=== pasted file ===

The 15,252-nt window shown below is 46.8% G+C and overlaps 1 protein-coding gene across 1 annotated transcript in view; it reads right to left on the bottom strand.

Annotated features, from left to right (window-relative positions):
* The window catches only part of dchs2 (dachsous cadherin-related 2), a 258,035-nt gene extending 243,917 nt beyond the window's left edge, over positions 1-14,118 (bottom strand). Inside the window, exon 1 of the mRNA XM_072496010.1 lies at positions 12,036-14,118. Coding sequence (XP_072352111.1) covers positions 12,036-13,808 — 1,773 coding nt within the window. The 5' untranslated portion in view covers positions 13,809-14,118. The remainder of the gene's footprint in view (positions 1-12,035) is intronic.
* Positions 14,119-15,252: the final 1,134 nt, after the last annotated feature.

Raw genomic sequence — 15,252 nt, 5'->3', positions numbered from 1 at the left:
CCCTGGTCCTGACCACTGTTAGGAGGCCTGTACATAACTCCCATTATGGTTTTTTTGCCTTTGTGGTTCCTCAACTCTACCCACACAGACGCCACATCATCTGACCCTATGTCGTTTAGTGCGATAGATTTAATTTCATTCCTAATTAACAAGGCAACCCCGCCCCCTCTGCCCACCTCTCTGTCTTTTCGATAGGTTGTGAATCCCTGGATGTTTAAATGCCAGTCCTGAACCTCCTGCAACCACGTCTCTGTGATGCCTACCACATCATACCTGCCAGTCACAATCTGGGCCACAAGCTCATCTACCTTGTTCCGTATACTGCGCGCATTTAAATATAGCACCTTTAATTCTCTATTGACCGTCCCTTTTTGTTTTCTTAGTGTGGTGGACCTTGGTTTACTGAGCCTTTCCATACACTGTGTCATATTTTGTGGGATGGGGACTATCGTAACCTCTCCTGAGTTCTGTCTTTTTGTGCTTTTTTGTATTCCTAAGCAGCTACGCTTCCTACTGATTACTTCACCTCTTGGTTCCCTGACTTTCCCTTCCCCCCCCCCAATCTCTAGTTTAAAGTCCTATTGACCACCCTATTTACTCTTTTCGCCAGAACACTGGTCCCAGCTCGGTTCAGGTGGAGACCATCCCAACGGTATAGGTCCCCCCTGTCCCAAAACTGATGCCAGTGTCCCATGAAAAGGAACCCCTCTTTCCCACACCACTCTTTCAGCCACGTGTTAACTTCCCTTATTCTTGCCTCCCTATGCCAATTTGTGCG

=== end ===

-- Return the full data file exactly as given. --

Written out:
The 15,252-nt window shown below is 46.8% G+C and overlaps 1 protein-coding gene across 1 annotated transcript in view; it reads right to left on the bottom strand.

Annotated features, from left to right (window-relative positions):
* The window catches only part of dchs2 (dachsous cadherin-related 2), a 258,035-nt gene extending 243,917 nt beyond the window's left edge, over positions 1-14,118 (bottom strand). Inside the window, exon 1 of the mRNA XM_072496010.1 lies at positions 12,036-14,118. Coding sequence (XP_072352111.1) covers positions 12,036-13,808 — 1,773 coding nt within the window. The 5' untranslated portion in view covers positions 13,809-14,118. The remainder of the gene's footprint in view (positions 1-12,035) is intronic.
* Positions 14,119-15,252: the final 1,134 nt, after the last annotated feature.

Raw genomic sequence — 15,252 nt, 5'->3', positions numbered from 1 at the left:
CCCTGGTCCTGACCACTGTTAGGAGGCCTGTACATAACTCCCATTATGGTTTTTTTGCCTTTGTGGTTCCTCAACTCTACCCACACAGACGCCACATCATCTGACCCTATGTCGTTTAGTGCGATAGATTTAATTTCATTCCTAATTAACAAGGCAACCCCGCCCCCTCTGCCCACCTCTCTGTCTTTTCGATAGGTTGTGAATCCCTGGATGTTTAAATGCCAGTCCTGAACCTCCTGCAACCACGTCTCTGTGATGCCTACCACATCATACCTGCCAGTCACAATCTGGGCCACAAGCTCATCTACCTTGTTCCGTATACTGCGCGCATTTAAATATAGCACCTTTAATTCTCTATTGACCGTCCCTTTTTGTTTTCTTAGTGTGGTGGACCTTGGTTTACTGAGCCTTTCCATACACTGTGTCATATTTTGTGGGATGGGGACTATCGTAACCTCTCCTGAGTTCTGTCTTTTTGTGCTTTTTTGTATTCCTAAGCAGCTACGCTTCCTACTGATTACTTCACCTCTTGGTTCCCTGACTTTCCCTTCCCCCCCCCCAATCTCTAGTTTAAAGTCCTATTGACCACCCTATTTACTCTTTTCGCCAGAACACTGGTCCCAGCTCGGTTCAGGTGGAGACCATCCCAACGGTATAGGTCCCCCCTGTCCCAAAACTGATGCCAGTGTCCCATGAAAAGGAACCCCTCTTTCCCACACCACTCTTTCAGCCACGTGTTAACTTCCCTTATTCTTGCCTCCCTATGCCAATTTGTGCG